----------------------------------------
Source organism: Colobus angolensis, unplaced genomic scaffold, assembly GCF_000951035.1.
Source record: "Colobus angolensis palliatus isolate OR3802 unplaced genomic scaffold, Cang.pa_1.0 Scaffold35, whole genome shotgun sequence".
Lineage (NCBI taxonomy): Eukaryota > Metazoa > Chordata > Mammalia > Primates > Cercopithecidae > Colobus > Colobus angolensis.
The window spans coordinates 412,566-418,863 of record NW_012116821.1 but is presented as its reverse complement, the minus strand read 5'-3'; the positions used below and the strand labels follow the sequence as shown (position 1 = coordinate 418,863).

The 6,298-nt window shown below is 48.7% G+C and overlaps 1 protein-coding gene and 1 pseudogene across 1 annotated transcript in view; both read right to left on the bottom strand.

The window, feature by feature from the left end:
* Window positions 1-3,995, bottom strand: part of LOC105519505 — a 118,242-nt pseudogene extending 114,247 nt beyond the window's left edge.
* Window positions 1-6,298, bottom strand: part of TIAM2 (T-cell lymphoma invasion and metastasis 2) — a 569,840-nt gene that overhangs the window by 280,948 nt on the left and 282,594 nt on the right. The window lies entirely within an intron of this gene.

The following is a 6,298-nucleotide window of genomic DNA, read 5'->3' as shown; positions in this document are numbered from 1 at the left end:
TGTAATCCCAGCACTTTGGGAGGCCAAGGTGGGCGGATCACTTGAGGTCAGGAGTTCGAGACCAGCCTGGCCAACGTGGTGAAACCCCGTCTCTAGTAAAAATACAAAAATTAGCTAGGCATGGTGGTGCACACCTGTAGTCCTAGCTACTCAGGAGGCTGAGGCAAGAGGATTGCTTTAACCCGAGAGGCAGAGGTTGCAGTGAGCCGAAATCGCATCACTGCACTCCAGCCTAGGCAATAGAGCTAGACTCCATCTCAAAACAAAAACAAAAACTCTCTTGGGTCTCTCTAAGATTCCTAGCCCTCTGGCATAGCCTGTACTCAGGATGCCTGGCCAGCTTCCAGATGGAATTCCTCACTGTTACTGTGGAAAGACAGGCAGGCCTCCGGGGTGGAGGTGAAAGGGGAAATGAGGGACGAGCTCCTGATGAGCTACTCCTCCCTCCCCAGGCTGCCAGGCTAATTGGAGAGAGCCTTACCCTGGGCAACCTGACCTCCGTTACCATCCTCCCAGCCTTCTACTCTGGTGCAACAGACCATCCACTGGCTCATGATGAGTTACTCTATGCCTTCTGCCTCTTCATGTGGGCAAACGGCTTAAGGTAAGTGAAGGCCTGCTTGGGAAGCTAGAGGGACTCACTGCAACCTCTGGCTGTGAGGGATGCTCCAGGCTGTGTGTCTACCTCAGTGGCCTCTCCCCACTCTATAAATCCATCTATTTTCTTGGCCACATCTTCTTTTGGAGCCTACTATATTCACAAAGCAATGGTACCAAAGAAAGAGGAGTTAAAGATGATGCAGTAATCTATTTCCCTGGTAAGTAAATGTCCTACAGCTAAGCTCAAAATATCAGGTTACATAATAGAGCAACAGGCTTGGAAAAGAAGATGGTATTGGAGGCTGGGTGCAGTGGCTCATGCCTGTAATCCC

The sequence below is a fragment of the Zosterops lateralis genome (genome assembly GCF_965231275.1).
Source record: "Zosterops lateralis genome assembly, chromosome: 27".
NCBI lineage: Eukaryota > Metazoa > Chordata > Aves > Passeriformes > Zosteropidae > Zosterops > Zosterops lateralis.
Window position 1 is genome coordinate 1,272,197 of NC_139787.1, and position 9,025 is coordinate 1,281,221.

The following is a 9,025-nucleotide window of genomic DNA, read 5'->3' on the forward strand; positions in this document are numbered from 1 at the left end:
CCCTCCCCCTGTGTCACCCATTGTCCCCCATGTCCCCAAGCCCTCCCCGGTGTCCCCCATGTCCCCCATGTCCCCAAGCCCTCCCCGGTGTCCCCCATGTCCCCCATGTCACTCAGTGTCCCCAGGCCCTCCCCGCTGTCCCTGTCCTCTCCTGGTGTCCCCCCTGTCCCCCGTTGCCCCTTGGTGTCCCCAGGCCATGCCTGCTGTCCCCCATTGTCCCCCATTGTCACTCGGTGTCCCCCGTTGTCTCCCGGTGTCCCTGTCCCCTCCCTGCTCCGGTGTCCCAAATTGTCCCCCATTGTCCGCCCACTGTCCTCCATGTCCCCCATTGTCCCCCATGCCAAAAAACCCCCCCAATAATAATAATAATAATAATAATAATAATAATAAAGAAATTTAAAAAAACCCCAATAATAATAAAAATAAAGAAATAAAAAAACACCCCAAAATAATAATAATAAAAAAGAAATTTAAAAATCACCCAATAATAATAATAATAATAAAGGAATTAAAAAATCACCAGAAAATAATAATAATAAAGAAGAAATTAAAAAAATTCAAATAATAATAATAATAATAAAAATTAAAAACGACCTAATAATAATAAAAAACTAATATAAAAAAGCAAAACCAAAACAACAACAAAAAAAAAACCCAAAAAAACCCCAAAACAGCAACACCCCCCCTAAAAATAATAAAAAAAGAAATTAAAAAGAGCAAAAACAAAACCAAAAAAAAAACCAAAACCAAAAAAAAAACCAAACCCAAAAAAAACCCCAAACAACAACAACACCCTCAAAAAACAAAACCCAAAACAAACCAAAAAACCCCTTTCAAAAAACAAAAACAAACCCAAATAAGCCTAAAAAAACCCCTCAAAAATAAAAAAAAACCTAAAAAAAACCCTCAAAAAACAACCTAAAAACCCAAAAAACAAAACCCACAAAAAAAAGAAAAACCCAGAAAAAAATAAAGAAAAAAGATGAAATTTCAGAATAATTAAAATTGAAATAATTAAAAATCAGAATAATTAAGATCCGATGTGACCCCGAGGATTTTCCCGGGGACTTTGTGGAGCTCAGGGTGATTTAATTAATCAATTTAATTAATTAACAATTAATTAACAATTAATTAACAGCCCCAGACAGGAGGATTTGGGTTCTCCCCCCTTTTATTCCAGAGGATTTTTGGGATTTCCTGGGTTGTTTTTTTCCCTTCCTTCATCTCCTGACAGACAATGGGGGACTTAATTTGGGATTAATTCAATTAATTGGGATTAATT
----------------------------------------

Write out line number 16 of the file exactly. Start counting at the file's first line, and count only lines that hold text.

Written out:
CCCTCCCCCTGTGTCACCCATTGTCCCCCATGTCCCCAAGCCCTCCCCGGTGTCCCCCATGTCCCCCATGTCCCCAAGCCCTCCCCGGTGTCCCCCATGTCCCCCATGTCACTCAGTGTCCCCAGGCCCTCCCCGCTGTCCCTGTCCTCTCCTGGTGTCCCCCCTGTCCCCCGTTGCCCCTTGGTGTCCCCAGGCCATGCCTGCTGTCCCCCATTGTCCCCCATTGTCACTCGGTGTCCCCCGTTGTCTCCCGGTGTCCCTGTCCCCTCCCTGCTCCGGTGTCCCAAATTGTCCCCCATTGTCCGCCCACTGTCCTCCATGTCCCCCATTGTCCCCCATGCCAAAAAACCCCCCCAATAATAATAATAATAATAATAATAATAATAATAAAGAAATTTAAAAAAACCCCAATAATAATAAAAATAAAGAAATAAAAAAACACCCCAAAATAATAATAATAAAAAAGAAATTTAAAAATCACCCAATAATAATAATAATAATAAAGGAATTAAAAAATCACCAGAAAATAATAATAATAAAGAAGAAATTAAAAAAATTCAAATAATAATAATAATAATAAAAATTAAAAACGACCTAATAATAATAAAAAACTAATATAAAAAAGCAAAACCAAAACAACAACAAAAAAAAAACCCAAAAAAACCCCAAAACAGCAACACCCCCCCTAAAAATAATAAAAAAAGAAATTAAAAAGAGCAAAAACAAAACCAAAAAAAAAACCAAAACCAAAAAAAAAACCAAACCCAAAAAAAACCCCAAACAACAACAACACCCTCAAAAAACAAAACCCAAAACAAACCAAAAAACCCCTTTCAAAAAACAAAAACAAACCCAAATAAGCCTAAAAAAACCCCTCAAAAATAAAAAAAAACCTAAAAAAAACCCTCAAAAAACAACCTAAAAACCCAAAAAACAAAACCCACAAAAAAAAGAAAAACCCAGAAAAAAATAAAGAAAAAAGATGAAATTTCAGAATAATTAAAATTGAAATAATTAAAAATCAGAATAATTAAGATCCGATGTGACCCCGAGGATTTTCCCGGGGACTTTGTGGAGCTCAGGGTGATTTAATTAATCAATTTAATTAATTAACAATTAATTAACAATTAATTAACAGCCCCAGACAGGAGGATTTGGGTTCTCCCCCCTTTTATTCCAGAGGATTTTTGGGATTTCCTGGGTTGTTTTTTTCCCTTCCTTCATCTCCTGACAGACAATGGGGGACTTAATTTGGGATTAATTCAATTAATTGGGATTAATT